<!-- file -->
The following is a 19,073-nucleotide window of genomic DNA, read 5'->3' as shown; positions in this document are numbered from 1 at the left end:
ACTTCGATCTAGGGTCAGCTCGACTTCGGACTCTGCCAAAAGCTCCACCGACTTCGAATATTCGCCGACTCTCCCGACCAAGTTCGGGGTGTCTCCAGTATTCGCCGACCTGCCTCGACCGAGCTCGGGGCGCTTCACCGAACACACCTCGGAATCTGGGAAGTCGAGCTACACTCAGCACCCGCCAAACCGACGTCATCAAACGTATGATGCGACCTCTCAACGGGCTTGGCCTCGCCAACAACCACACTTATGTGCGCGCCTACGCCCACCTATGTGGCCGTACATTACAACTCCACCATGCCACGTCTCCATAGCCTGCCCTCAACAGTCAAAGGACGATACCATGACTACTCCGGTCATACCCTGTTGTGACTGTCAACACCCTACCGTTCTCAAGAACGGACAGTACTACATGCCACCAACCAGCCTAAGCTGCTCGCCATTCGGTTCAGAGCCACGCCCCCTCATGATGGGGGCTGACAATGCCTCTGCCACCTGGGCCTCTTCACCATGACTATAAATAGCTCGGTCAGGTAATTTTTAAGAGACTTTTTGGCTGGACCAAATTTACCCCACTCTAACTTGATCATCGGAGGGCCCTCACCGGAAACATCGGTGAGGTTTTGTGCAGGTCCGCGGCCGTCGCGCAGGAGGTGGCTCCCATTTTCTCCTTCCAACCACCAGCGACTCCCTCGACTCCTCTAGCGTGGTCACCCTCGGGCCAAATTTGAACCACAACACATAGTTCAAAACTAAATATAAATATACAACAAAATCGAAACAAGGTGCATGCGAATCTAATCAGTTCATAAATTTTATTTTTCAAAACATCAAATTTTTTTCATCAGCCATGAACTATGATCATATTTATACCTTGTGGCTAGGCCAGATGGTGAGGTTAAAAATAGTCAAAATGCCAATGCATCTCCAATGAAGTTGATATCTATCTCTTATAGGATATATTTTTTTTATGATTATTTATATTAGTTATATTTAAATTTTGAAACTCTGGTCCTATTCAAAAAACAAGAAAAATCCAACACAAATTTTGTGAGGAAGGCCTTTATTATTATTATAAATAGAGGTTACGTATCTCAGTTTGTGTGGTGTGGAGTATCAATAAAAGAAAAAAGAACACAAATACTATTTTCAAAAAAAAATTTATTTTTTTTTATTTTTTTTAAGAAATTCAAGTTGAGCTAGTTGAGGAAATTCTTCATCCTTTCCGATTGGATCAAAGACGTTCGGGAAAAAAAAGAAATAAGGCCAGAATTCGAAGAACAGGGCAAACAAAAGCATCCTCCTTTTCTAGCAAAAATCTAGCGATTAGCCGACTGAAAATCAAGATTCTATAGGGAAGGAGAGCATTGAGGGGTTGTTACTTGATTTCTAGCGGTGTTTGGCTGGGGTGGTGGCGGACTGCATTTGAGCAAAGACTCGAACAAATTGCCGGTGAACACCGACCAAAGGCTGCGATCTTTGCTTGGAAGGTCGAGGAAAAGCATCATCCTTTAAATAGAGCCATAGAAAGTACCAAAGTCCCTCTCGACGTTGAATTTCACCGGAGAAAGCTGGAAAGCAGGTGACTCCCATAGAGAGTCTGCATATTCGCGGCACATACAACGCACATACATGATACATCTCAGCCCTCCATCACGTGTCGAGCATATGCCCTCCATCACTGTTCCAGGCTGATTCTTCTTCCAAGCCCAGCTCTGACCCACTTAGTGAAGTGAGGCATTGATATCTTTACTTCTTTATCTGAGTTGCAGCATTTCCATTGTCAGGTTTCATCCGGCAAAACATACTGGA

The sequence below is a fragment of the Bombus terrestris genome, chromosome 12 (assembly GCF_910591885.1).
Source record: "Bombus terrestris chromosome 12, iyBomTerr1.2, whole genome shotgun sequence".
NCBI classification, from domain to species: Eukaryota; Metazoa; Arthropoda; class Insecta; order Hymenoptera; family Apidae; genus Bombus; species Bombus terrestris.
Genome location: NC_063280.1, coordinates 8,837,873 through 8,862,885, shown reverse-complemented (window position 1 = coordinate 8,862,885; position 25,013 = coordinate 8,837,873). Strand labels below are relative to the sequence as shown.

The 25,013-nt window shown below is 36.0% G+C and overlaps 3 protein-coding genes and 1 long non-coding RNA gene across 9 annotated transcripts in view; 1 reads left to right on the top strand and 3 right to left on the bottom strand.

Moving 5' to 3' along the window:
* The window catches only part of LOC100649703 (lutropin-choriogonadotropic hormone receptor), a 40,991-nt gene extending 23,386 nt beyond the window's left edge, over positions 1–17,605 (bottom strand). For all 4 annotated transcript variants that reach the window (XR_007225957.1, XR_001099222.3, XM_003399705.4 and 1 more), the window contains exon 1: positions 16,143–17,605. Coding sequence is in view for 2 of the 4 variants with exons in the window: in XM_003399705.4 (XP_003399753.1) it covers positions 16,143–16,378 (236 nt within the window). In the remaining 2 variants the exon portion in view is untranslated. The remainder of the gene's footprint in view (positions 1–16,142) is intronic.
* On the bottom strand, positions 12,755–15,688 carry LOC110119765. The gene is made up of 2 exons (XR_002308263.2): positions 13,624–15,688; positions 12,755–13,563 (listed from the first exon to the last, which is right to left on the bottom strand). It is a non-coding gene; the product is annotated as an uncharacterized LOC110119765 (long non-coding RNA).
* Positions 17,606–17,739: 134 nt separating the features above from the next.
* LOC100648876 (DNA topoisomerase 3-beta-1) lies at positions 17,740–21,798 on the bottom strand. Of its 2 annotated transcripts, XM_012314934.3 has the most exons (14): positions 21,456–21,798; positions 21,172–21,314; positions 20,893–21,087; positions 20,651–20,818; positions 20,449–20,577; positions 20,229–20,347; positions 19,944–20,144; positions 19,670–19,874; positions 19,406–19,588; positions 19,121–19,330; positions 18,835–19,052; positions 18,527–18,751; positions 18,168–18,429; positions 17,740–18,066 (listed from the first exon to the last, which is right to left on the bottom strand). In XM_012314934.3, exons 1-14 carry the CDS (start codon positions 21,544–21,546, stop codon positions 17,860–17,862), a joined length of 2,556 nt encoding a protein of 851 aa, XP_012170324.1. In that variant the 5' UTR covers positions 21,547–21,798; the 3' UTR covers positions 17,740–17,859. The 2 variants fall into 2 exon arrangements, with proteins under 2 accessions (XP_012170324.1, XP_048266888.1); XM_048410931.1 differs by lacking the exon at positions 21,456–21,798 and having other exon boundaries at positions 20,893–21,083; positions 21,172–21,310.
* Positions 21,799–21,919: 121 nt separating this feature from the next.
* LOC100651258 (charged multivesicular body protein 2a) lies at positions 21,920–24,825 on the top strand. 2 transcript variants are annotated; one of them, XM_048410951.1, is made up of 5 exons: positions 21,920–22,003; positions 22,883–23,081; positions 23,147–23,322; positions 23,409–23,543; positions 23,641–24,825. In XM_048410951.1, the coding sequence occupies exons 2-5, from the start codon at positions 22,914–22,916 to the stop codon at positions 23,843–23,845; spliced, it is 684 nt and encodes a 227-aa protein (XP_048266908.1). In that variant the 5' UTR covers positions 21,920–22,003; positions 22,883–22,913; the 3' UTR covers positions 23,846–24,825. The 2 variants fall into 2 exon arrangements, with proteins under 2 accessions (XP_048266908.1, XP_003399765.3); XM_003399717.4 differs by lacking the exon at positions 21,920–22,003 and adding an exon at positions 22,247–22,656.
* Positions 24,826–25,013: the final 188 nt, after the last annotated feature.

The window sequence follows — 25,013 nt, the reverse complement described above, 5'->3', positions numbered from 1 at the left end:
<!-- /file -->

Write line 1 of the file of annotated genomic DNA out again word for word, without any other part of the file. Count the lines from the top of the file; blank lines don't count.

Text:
The following is a 19,073-nucleotide window of genomic DNA, read 5'->3' as shown; positions in this document are numbered from 1 at the left end: